asked the Prime Minister whether he will now set up a body draw from scientists and businessmen and chaired by a person outside Parliament urgently to recommend to him the outlines of a national programme for sea use and marine science and technology.
Would the Prime Minister agree that at the moment the gap between technology and science is widening the failure to identify targets, and, what is more, that one has little cause to appreciate what use his Ministers are in this process? They have had two years to sort it out, and the truth is that they have failed.
The right hon. Gentleman initiated a useful debate on this subject not long ago and I have nothing to add to what was said then. As the right hon. Gentleman knows, the Natural Environment Research Council, which was set up after we came to office, is examining various research projects which promise to lead to economic benefit. It will be some little time before it can identify its targets in this field.
Will my right hon. Friend bear in mind that oceanography is a science which we as an island nation should support very strongly as it has tremendous potential not just for purposes of defence, but also for purposes of agriculture, environment, weather control, and all these things to which at present we are not devoting anything like the resources that we should devote—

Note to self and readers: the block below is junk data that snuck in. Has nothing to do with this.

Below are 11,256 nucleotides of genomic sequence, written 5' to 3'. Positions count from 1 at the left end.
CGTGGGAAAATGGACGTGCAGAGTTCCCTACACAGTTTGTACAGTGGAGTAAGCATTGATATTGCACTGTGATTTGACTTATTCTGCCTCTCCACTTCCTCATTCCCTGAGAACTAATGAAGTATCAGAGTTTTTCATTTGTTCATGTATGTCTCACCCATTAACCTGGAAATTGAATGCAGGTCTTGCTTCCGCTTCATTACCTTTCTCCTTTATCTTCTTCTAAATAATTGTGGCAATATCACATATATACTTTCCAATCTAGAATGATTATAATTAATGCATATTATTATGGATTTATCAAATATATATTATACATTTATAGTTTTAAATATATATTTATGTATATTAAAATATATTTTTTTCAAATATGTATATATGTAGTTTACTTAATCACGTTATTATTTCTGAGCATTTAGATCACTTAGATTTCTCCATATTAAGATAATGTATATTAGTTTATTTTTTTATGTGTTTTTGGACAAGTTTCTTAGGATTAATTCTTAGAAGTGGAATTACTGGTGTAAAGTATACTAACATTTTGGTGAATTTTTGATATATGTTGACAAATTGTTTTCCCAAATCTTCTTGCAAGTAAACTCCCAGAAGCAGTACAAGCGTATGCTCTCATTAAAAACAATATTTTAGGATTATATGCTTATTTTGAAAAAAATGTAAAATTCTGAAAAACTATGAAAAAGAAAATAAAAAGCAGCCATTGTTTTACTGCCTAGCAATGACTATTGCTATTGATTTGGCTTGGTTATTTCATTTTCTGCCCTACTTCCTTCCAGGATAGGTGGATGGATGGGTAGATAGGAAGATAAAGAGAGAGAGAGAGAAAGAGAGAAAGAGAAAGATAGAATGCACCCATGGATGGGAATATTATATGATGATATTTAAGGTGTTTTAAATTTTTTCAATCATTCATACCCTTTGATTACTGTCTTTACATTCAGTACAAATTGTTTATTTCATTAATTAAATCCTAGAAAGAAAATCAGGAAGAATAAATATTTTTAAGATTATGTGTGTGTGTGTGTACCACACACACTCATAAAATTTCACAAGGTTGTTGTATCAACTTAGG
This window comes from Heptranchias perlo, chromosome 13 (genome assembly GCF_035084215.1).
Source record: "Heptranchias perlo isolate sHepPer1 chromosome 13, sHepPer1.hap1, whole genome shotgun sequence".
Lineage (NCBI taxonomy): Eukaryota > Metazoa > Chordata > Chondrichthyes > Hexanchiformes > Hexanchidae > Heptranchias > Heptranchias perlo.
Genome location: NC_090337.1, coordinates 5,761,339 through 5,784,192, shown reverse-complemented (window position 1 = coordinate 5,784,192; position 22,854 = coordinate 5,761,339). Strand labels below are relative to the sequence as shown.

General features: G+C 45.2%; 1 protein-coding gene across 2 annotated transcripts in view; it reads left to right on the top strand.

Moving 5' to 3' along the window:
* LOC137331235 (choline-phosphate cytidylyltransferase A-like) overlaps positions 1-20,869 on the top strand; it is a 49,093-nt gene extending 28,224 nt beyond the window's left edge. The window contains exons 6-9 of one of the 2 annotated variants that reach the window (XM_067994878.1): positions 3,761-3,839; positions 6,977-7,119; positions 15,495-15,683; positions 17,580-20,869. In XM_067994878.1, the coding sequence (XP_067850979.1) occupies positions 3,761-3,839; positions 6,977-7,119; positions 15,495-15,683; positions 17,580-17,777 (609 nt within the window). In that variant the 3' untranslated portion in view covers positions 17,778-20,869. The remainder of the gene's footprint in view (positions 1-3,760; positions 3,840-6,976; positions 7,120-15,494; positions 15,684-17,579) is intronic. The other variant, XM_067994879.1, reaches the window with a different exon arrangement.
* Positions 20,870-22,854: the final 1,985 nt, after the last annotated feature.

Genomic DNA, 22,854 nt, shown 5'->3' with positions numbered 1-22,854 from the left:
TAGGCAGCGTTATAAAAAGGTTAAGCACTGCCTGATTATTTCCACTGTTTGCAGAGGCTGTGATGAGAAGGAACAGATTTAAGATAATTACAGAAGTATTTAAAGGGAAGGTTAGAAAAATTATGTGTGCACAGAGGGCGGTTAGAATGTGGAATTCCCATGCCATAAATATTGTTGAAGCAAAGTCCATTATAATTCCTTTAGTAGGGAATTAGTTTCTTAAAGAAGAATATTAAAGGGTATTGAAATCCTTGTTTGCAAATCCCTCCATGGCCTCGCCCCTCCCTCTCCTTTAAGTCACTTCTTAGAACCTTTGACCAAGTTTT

I agree with my hon. Friend about the importance of oceanography and indeed about underwater geology which is now yielding valuable results. It is a question of how much of our resources, financial and otherwise, can be devoted to this compared with competing claims on our science and technology budget.